2. Lighting: Lighting affects health on a cellular level. Think about how you feel being in the sun for a few hours compared to being under fluorescent office lights and PC/Phone for a few hours. That’s all the ‘evidence’ you need. Our natural circadian rhythm is shot to pieces which is upstream of a myriad of health issues. It is my belief that if people rose with the sun and ceased computer work when the sun sets we would have a blossoming of health. Additionally, there is a major difference between energy-efficient LED bulbs and the warm glow of incandescent bulbs that littered the streets of our youth. Light pollution has negative effects on wildlife as well, impacting migratory patterns and sleep cycles just as it does with humans. Consider lighting public spaces with lanterns and great fires (natural infrared light therapy).
  3. Trash: When we live outside of nature’s laws we produce waste that isn’t easily broken down by natural forces. Avoiding materials that don’t biodegrade easily is the first step, then those who litter should be dealt with strictly. I am not totally against the chopping off of hands - find a bin, it’s not hard.
  4. Materials: What the city is made of has a permanent effect on the energy of the people. Think about how you feel visiting older structures made entirely of great stone, marble columns. It is an entirely different energetic imprint compared to the ‘efficient’ plastic box skyscrapers we build today. Avoid asbestos-like scenarios. Use wood, stone, metals. Zero synthetic plastic-based materials. Doing so imbues the entire city with vitality and you need not worry about potential toxic impacts in the future. They also last longer so from a functional viewpoint it’s a no brainer.
  5. Buildings should be beautiful: “Organic architecture seeks superior sense of use and a finer sense of comfort, expressed in organic simplicity.” - Frank Lloyd Wright. Limiting high rise buildings means that natural light flows through society more and minimizes the claustrophobic effect of big cities. Utilizing sunlight at every opportunity, skylights to reduce the need for artificial light. High ceilings raise the spirits of the human.
  6. Statues in public places: Speaking to the necessity of inspiring the populace, we should have inspirational, historical and mythological physical reminders. If you have ever spent time in a city such as Florence, it is impossible not to feel the beauty and magnitude of the human spirit with the ornate structures and statues that are throughout the city.
  7. Cities should be walkable: Walking is an essential human activity; it allows social human contact through movement and contributes to the health and the overall flow of the city. Cities are great because everything you might need is within walking distance. With everyone commuting to work in separate boxes of plastic (cars), you remove a ‘town square’ feeling that is powerful to both vitality and industry.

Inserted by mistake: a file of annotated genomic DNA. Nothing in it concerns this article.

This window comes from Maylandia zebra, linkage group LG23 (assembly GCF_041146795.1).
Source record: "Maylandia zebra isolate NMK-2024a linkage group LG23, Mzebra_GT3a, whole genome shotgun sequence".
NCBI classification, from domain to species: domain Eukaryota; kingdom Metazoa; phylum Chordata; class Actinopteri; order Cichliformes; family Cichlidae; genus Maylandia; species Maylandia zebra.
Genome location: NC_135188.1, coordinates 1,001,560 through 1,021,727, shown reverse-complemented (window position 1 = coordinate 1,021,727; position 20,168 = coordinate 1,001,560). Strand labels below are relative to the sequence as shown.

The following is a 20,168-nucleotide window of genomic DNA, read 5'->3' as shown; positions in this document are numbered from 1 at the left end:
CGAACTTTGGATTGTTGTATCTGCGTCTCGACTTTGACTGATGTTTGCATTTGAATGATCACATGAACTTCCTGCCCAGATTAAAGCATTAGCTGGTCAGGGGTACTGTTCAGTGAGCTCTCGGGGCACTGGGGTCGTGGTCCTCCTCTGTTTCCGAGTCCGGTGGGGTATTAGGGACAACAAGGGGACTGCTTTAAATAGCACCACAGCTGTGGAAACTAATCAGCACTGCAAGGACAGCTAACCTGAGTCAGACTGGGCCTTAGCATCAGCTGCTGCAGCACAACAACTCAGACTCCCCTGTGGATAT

8. Non-native Electromagnetic Frequencies: These insidious and invisible electric radiation sources affect our cells in perceptible and imperceptible ways. Minimize 4g towers. Utilize anti-emf material for buildings. Ethernet over wi-fi. I acquiesce that some electronic connection is necessary but it can be done in a more conscious way than ‘beaming more and more radiation through everyone’. Part of the reason you feel so much better in nature is because there is much less electromagnetic radiation. Something to consider; when was the last time you didn’t have cell service outdoors?
  9. Water: The archaic water systems of our cities deliver what is essentially poison to the citizens. In the mountains of northern Italy natural spring water flows through the municipal tap system, and fluoridation is banned. Spring water is ideal. No chlorination, no fluoridation. Ideally you do not poison your water supply to begin with, but having filtering systems that can actually remove such impurities is essential. Basing the water architecture off the natural shape of rivers can deliver a ‘living’ water which is much more healing.
  10. Organic foods: The standard should be food as it was created by nature; organic. People are eating foods that are soaked in chemicals such as RoundUp, now known to cause cancer. Encourage biodynamic farming, and put in place incentives for citizens to grow their own food. Utilize our animal friends and gift chickens to every citizen that wants them - they devour your organic food scraps and produce beautiful eggs for you to consume in return. If you remove the opportunity for toxic ‘food products’ in your stores, the people will be healthier.
  11. Public workout spaces; One of the jewels of Californian life is the open air, free-to-use Muscle Beach developments. These are important to encourage physical activity of the citizen, provide a community meeting point and contribute to the health of the city.
  12. Parks: As man is part of nature, we are healthiest when living amongst it. Bringing plant life indoors and also outdoors as much as possible has many physical and spiritual benefits. The best cities have the most nature blended within it; and completely pristine parks even in the heart of the city.
  13. Sunlight. The giver of all life, sunlight is essential to physical, mental and spiritual health. Implement mandated outdoor sunlight breaks, quartz glass windows that allow the full spectrum of sunlight through, prioritize ‘open-air’ capabilities of buildings.

In order to build a more vital environment, we must simplify, purify, and beautify. The cumulative effect of these changes will make a world of difference—both individually and socially. Until then, we can serve as examples. We can be the pillars of health that will one day hold up the eternal city—a city like soil, in which we will all grow.

“The people are the city.”

William Shakespeare

Yours in Vitality,
Sol Brah